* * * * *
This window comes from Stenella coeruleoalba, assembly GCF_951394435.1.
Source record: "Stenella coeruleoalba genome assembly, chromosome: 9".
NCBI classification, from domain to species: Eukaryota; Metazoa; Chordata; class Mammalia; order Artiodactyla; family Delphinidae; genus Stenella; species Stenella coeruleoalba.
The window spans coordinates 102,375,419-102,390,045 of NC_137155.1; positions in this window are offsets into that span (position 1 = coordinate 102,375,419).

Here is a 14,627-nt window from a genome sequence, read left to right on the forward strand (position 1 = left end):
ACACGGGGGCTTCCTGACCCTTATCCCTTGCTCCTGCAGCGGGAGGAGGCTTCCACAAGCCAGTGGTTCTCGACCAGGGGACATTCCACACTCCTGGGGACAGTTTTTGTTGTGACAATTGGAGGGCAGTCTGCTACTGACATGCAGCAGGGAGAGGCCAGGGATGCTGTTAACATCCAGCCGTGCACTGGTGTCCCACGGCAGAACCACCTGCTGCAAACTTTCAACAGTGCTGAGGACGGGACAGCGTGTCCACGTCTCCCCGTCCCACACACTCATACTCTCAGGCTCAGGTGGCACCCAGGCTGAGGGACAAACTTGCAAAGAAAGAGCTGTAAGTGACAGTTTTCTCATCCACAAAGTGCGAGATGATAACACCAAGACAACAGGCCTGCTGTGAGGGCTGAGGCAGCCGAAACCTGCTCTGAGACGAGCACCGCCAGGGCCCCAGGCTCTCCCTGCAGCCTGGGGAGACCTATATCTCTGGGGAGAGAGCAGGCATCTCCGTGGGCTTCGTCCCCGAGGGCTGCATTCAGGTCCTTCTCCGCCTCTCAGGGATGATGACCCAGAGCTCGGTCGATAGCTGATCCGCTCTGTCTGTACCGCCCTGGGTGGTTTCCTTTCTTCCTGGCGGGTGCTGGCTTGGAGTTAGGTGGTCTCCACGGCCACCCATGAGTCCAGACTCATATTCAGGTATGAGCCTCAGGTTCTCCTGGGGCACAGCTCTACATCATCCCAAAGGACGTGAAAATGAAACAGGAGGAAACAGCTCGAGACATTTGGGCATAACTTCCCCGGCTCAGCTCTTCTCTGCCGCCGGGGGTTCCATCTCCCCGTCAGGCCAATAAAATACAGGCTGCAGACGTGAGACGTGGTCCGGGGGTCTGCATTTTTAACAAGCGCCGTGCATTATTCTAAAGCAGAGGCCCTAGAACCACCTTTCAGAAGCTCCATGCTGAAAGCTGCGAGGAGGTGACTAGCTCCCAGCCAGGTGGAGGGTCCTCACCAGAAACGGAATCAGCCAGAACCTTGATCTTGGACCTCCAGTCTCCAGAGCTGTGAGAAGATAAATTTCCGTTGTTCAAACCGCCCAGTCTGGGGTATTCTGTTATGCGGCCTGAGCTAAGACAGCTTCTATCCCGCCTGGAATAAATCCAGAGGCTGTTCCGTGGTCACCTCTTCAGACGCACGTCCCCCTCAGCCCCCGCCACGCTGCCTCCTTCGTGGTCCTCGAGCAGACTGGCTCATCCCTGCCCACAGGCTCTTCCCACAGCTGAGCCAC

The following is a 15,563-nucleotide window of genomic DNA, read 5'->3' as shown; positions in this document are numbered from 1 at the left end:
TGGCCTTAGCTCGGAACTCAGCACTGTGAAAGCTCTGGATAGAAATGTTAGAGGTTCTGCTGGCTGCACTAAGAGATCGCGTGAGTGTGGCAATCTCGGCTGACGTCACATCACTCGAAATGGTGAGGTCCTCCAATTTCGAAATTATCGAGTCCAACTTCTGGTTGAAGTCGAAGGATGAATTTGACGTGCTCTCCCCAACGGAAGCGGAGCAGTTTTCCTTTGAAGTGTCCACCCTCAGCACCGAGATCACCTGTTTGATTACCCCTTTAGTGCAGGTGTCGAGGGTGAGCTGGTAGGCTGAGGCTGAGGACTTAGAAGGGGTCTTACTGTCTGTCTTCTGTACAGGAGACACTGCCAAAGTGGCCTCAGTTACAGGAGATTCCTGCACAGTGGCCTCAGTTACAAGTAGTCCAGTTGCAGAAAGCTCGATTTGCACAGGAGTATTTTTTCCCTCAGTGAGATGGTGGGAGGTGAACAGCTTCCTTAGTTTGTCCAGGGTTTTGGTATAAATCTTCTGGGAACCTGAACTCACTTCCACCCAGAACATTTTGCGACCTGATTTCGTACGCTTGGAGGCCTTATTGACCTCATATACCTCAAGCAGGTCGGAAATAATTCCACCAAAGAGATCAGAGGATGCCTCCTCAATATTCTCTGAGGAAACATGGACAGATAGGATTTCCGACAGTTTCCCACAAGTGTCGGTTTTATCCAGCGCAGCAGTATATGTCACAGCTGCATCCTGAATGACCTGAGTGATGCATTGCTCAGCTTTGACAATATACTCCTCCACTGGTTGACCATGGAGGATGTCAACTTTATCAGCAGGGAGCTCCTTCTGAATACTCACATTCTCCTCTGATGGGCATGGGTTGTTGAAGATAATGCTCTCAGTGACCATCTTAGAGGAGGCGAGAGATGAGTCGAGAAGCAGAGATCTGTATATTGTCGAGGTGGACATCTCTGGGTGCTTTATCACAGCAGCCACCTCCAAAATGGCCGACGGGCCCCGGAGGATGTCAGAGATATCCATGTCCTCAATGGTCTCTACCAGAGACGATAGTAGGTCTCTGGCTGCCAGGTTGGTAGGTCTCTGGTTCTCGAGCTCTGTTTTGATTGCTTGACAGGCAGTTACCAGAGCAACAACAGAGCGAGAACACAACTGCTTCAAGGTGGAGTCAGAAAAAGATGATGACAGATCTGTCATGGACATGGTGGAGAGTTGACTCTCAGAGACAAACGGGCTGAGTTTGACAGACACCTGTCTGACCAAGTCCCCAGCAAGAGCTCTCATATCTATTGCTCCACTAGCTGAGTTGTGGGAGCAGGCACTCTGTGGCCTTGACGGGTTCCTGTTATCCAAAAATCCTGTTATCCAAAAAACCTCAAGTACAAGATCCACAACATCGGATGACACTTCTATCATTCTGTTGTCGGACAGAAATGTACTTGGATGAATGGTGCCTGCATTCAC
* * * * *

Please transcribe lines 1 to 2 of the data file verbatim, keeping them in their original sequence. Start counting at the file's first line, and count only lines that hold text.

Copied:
This window comes from Stenella coeruleoalba, assembly GCF_951394435.1.
Source record: "Stenella coeruleoalba genome assembly, chromosome: 9".